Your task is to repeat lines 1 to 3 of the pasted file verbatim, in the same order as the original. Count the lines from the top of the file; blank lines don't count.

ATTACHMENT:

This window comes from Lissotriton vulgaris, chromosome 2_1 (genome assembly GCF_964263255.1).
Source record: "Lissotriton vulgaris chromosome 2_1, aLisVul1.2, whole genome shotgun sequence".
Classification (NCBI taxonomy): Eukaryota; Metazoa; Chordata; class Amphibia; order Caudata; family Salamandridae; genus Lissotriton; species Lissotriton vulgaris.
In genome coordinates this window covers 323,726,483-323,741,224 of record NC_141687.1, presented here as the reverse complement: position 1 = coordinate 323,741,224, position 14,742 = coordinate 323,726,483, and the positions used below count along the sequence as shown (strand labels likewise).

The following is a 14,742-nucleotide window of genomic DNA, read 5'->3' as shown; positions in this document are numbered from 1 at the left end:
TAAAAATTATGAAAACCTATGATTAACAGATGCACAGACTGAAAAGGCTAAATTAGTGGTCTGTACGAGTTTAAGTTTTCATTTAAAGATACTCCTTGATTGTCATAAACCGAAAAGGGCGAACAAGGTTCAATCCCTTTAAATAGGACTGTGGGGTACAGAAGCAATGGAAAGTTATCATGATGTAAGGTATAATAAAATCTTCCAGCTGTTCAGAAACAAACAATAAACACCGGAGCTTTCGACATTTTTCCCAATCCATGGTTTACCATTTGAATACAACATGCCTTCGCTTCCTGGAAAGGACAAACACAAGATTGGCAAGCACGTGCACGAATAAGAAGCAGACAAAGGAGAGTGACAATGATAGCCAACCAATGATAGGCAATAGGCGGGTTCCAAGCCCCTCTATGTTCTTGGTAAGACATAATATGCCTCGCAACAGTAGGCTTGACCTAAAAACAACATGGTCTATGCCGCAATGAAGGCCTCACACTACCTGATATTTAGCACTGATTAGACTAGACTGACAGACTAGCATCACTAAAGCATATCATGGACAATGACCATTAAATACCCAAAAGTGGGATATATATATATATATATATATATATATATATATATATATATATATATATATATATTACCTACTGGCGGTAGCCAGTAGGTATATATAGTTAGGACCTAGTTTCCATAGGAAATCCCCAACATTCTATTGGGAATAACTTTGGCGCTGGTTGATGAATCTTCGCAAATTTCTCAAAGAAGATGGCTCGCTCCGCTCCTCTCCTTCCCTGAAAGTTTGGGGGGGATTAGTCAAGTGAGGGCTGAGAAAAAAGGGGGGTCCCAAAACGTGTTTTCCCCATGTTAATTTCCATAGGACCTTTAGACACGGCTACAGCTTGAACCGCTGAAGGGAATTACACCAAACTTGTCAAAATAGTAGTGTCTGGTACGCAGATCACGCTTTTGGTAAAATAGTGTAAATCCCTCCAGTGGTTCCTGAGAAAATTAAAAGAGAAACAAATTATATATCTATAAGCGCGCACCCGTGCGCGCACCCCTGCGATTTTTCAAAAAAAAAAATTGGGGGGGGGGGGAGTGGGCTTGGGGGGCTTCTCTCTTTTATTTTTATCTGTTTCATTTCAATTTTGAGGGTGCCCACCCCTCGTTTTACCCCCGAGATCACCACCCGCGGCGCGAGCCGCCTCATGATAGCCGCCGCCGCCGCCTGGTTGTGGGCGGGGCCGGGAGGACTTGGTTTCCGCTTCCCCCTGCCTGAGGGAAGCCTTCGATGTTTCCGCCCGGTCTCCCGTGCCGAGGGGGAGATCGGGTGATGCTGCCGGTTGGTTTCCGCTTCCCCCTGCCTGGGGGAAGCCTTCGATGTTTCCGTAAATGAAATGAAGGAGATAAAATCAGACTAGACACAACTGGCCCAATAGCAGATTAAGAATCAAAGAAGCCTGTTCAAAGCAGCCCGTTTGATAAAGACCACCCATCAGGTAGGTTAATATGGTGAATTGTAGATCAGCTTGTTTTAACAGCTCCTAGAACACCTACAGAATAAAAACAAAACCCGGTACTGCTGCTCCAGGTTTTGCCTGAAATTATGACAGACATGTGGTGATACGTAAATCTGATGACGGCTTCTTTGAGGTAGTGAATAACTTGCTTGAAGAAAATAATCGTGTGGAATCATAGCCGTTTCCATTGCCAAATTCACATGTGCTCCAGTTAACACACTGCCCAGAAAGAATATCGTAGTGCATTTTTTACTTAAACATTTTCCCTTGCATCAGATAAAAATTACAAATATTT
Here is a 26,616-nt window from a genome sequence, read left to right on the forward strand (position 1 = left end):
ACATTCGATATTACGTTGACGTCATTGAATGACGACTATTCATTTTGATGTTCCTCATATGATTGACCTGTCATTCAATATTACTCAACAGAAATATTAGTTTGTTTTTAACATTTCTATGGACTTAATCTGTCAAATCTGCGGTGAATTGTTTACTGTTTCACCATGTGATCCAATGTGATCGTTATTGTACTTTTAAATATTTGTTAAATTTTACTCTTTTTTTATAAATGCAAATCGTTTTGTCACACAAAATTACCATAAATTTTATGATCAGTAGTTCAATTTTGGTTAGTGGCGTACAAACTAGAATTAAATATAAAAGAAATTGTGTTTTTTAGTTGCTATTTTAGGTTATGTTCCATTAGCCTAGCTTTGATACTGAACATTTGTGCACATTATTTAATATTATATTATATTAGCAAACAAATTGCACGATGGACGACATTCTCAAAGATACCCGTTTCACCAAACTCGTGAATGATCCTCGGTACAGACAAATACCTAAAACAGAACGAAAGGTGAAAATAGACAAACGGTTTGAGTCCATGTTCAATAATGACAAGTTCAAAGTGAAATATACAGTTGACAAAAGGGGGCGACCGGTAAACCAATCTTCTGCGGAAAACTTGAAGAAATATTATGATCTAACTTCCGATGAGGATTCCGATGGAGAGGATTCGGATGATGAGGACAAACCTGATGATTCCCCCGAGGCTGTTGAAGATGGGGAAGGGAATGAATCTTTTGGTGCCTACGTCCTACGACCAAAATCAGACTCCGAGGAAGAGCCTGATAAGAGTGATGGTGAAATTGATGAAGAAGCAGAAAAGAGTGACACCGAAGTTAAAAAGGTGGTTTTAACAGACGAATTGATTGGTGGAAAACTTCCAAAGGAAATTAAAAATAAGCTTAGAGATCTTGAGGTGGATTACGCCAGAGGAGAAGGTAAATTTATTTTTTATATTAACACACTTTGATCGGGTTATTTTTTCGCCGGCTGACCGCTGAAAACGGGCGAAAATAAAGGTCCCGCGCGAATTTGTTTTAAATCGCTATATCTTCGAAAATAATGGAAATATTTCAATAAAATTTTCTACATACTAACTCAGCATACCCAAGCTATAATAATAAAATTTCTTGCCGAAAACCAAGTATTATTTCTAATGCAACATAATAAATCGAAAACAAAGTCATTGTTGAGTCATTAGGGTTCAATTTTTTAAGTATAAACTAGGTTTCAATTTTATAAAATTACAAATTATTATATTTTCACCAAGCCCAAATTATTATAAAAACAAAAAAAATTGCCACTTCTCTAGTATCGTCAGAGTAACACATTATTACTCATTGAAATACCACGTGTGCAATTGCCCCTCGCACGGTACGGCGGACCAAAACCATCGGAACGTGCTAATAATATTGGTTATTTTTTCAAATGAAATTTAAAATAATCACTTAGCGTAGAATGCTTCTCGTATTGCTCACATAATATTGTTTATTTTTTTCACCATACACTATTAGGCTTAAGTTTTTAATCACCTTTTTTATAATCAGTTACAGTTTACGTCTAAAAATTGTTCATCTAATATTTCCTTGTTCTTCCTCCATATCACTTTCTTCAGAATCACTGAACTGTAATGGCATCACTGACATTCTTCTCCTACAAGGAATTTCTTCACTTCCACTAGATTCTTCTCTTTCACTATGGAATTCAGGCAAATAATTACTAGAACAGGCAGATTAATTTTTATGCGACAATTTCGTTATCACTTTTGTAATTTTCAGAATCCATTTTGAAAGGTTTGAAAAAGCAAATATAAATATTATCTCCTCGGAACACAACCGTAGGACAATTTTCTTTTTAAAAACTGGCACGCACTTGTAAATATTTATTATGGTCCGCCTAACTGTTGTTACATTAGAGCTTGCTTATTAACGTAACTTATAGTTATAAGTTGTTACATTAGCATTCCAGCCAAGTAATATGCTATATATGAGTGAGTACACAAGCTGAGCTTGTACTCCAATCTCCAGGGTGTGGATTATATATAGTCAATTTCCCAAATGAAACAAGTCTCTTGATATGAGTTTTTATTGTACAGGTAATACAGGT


This window comes from Lissotriton vulgaris, chromosome 2_1 (genome assembly GCF_964263255.1).
Source record: "Lissotriton vulgaris chromosome 2_1, aLisVul1.2, whole genome shotgun sequence".
Classification (NCBI taxonomy): Eukaryota; Metazoa; Chordata; class Amphibia; order Caudata; family Salamandridae; genus Lissotriton; species Lissotriton vulgaris.